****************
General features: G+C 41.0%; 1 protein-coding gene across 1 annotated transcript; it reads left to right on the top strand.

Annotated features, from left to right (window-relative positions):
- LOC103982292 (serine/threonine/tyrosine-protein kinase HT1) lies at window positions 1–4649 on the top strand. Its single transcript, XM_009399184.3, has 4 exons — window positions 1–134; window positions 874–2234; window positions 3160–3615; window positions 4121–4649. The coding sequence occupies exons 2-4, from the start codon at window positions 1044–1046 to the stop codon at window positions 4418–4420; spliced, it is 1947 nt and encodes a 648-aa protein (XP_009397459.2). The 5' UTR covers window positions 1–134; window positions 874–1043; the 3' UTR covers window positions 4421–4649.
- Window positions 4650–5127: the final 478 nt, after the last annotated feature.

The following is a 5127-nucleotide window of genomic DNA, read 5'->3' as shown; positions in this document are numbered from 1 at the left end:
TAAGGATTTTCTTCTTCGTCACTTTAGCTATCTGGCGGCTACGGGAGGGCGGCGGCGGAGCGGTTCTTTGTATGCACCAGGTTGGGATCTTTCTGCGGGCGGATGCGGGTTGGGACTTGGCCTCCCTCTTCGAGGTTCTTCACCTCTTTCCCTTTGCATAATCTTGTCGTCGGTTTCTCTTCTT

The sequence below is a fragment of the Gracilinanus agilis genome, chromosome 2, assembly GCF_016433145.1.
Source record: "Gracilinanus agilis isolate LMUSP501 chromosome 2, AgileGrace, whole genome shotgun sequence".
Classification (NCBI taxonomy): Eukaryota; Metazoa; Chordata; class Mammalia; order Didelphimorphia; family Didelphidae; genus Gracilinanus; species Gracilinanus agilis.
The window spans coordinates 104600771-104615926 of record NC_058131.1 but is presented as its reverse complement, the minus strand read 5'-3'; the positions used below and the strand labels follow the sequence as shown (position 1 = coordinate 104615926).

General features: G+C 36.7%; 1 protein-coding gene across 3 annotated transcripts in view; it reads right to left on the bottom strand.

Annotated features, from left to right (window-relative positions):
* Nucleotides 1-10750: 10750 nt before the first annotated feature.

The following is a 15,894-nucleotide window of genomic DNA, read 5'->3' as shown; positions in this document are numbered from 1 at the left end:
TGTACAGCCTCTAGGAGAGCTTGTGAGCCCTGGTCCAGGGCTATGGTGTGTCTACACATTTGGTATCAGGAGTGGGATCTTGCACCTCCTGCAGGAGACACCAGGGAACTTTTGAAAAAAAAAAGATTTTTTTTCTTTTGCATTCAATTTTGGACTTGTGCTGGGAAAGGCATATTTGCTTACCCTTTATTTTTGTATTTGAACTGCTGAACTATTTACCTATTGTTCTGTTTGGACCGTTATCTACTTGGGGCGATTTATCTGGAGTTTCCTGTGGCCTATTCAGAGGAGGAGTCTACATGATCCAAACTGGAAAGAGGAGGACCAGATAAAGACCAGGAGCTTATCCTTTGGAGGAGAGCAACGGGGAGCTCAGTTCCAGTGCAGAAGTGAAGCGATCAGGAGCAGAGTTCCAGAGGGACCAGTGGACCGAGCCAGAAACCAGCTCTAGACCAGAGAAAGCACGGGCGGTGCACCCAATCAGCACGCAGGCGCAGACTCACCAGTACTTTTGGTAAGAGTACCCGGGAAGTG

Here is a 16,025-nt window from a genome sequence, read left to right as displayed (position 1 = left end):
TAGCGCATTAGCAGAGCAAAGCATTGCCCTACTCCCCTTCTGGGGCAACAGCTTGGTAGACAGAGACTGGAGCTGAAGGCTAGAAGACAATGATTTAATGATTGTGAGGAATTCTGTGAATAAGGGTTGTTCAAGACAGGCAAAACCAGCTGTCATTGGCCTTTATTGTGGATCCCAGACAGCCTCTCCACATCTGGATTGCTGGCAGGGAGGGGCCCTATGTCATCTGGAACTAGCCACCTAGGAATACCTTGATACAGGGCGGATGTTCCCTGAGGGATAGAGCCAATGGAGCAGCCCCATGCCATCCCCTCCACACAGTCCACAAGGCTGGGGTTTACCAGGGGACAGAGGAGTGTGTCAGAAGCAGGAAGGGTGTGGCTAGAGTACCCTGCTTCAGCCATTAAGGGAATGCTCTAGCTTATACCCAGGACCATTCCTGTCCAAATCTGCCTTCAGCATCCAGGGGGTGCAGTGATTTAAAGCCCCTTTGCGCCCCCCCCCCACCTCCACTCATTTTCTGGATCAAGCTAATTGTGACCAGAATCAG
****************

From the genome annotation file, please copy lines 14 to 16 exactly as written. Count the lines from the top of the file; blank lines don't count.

The following is a 15,894-nucleotide window of genomic DNA, read 5'->3' as shown; positions in this document are numbered from 1 at the left end:
TGTACAGCCTCTAGGAGAGCTTGTGAGCCCTGGTCCAGGGCTATGGTGTGTCTACACATTTGGTATCAGGAGTGGGATCTTGCACCTCCTGCAGGAGACACCAGGGAACTTTTGAAAAAAAAAAGATTTTTTTTCTTTTGCATTCAATTTTGGACTTGTGCTGGGAAAGGCATATTTGCTTACCCTTTATTTTTGTATTTGAACTGCTGAACTATTTACCTATTGTTCTGTTTGGACCGTTATCTACTTGGGGCGATTTATCTGGAGTTTCCTGTGGCCTATTCAGAGGAGGAGTCTACATGATCCAAACTGGAAAGAGGAGGACCAGATAAAGACCAGGAGCTTATCCTTTGGAGGAGAGCAACGGGGAGCTCAGTTCCAGTGCAGAAGTGAAGCGATCAGGAGCAGAGTTCCAGAGGGACCAGTGGACCGAGCCAGAAACCAGCTCTAGACCAGAGAAAGCACGGGCGGTGCACCCAATCAGCACGCAGGCGCAGACTCACCAGTACTTTTGGTAAGAGTACCCGGGAAGTG

Here is a 16,025-nt window from a genome sequence, read left to right as displayed (position 1 = left end):